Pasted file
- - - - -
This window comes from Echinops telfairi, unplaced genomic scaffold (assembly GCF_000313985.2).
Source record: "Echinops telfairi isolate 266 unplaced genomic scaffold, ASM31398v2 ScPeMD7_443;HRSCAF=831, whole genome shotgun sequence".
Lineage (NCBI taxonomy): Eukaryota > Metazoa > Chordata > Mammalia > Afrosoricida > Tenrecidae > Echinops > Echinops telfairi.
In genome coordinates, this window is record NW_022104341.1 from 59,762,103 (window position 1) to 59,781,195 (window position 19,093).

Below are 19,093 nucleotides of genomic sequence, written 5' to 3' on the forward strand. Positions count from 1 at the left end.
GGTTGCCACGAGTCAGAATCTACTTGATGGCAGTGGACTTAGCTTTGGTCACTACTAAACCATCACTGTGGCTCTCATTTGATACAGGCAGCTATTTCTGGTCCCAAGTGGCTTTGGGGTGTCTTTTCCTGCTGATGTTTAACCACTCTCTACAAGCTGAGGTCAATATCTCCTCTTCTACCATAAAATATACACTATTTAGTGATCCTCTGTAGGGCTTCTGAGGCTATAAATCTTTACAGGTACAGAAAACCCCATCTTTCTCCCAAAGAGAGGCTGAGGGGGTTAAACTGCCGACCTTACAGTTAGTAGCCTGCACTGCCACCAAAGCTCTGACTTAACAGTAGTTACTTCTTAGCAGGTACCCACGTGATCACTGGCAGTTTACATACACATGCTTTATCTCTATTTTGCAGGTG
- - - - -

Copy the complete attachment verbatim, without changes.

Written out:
This window comes from Echinops telfairi, unplaced genomic scaffold (assembly GCF_000313985.2).
Source record: "Echinops telfairi isolate 266 unplaced genomic scaffold, ASM31398v2 ScPeMD7_443;HRSCAF=831, whole genome shotgun sequence".
Lineage (NCBI taxonomy): Eukaryota > Metazoa > Chordata > Mammalia > Afrosoricida > Tenrecidae > Echinops > Echinops telfairi.
In genome coordinates, this window is record NW_022104341.1 from 59,762,103 (window position 1) to 59,781,195 (window position 19,093).

Below are 19,093 nucleotides of genomic sequence, written 5' to 3' on the forward strand. Positions count from 1 at the left end.
GGTTGCCACGAGTCAGAATCTACTTGATGGCAGTGGACTTAGCTTTGGTCACTACTAAACCATCACTGTGGCTCTCATTTGATACAGGCAGCTATTTCTGGTCCCAAGTGGCTTTGGGGTGTCTTTTCCTGCTGATGTTTAACCACTCTCTACAAGCTGAGGTCAATATCTCCTCTTCTACCATAAAATATACACTATTTAGTGATCCTCTGTAGGGCTTCTGAGGCTATAAATCTTTACAGGTACAGAAAACCCCATCTTTCTCCCAAAGAGAGGCTGAGGGGGTTAAACTGCCGACCTTACAGTTAGTAGCCTGCACTGCCACCAAAGCTCTGACTTAACAGTAGTTACTTCTTAGCAGGTACCCACGTGATCACTGGCAGTTTACATACACATGCTTTATCTCTATTTTGCAGGTG